Digital media buying has come a long way since I started my career 11 years ago. Back then, digital buys involved single-site placements secured through an IO (insertion order) or black box network buys for content verticals like news, health, and fashion. Third party ad servers were out there (remember PointRoll?), but for the most part, using one was optional. The word “programmatic” was thrown around loosely (I guess that’s one thing that hasn’t changed much), and sales reps with non-digital backgrounds struggled to explain what they were selling, largely because they didn’t understand it themselves.
Then came a complete, systematic shift to buying based on your audience, regardless of the sites they were visiting and content they were viewing on the web. Networks were labeled as premium, expensive, and even outdated by many digital buyers. Then it was all about buying inventory through an exchange! What a novel idea! Search had long been thriving with an auction-based pricing model, so why wouldn’t it make sense for display (and later video, native, etc) to follow suit? Digital buyers were sold on the long tail, the most cost-effective (aka cheap) approach to converting users across the thousands of niche sites that they were frequenting on a daily basis. Oh, wait, you haven’t heard of godzillawheresshoes.com? Doesn’t matter. That’s where the algorithm says my target audience is going, and my CPA (cost per acquisition) is $1.50. Too good to be true? Never!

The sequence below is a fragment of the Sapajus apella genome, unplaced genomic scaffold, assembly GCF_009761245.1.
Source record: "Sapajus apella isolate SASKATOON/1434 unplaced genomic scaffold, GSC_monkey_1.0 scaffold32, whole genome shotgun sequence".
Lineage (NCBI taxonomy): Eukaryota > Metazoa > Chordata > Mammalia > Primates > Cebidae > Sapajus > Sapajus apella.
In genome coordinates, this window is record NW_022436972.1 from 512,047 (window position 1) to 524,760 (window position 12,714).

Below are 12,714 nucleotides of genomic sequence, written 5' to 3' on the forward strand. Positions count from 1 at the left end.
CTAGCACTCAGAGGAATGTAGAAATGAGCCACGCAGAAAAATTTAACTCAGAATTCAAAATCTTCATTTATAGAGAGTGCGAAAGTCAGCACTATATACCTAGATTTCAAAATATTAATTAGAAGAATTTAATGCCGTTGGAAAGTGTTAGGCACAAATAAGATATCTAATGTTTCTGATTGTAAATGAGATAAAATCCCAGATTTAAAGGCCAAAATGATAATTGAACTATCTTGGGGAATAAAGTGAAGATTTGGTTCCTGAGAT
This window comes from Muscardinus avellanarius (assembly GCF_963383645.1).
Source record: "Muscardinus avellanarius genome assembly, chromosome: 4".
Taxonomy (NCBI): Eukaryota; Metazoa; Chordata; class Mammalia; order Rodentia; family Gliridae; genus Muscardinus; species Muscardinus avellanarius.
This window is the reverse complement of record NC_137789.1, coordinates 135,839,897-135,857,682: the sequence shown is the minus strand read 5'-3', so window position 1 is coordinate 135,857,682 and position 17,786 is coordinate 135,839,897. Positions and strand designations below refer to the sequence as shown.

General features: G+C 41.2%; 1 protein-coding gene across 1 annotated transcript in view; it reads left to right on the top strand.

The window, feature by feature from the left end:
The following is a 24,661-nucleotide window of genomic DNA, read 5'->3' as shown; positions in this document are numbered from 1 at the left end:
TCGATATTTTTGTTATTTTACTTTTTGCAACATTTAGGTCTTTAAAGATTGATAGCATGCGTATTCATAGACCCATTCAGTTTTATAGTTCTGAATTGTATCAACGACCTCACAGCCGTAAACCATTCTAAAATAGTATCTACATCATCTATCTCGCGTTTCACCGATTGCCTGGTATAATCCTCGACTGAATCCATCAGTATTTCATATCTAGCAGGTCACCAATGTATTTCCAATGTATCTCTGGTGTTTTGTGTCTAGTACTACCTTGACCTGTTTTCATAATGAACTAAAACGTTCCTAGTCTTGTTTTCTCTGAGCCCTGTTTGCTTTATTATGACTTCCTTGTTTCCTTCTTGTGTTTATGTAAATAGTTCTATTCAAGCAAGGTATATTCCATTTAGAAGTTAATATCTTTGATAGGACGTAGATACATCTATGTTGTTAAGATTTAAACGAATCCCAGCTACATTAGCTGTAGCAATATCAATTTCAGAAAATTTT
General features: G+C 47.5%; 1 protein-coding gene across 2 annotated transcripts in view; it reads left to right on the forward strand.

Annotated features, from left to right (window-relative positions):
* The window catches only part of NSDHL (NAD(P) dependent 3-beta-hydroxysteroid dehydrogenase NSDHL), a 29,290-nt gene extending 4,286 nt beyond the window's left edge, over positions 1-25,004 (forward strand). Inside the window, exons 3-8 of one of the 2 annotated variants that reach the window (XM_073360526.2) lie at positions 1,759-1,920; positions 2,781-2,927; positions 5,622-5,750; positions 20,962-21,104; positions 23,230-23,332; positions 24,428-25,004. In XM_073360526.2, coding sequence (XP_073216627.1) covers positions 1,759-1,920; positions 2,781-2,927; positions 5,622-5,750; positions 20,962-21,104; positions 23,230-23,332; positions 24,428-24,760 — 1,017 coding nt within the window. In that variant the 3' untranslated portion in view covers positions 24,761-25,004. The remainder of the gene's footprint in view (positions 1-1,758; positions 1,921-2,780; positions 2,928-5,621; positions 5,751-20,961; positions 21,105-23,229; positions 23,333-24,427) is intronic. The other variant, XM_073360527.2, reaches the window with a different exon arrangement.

And now, here we are in 2018, wondering how to fix all of the fraud that’s come as a result of this flawed system.
Cue the movement back to, in some regards, the old way. Sure, technology has streamlined things substantially, and we no longer have to generate numerous IOs, fax them (yes fax them!) over to a rep for confirmation, and then cross our fingers that the person on the other end is actually competent enough to run the schedule we’ve purchased. Rather, we’re taking matters into our own hands, building out category whitelists, adding on all of the brand safety filters we can buy, and using multiple blacklists that get updated regularly. And you better believe that every single campaign we run will go through an independent ad server for verification. We’re still using audience targeting, of course, but we’re not willing to (hypothetically) reach our target in a bot-filled, crap-content environment.
So, here we are, trying to make the best out of what we’ve learned, but with better platforms. As a result, CPMs are rising, and capturing leads can be a bit more challenging. But we’re ok with that. At the end of the day, we (and I think it’s safe to say, most of our clients) would prefer our ads serve alongside safe and legitimate publisher content, for a slightly higher price. And rather than taking conversion rates at face value, we challenge ourselves and our clients to match the data against sales, patient volumes, accounts opened. Sure, seeing a percentage that exceeds the benchmark can be exciting for us media geeks, but what’s the point if we don’t know how we’re really impacting business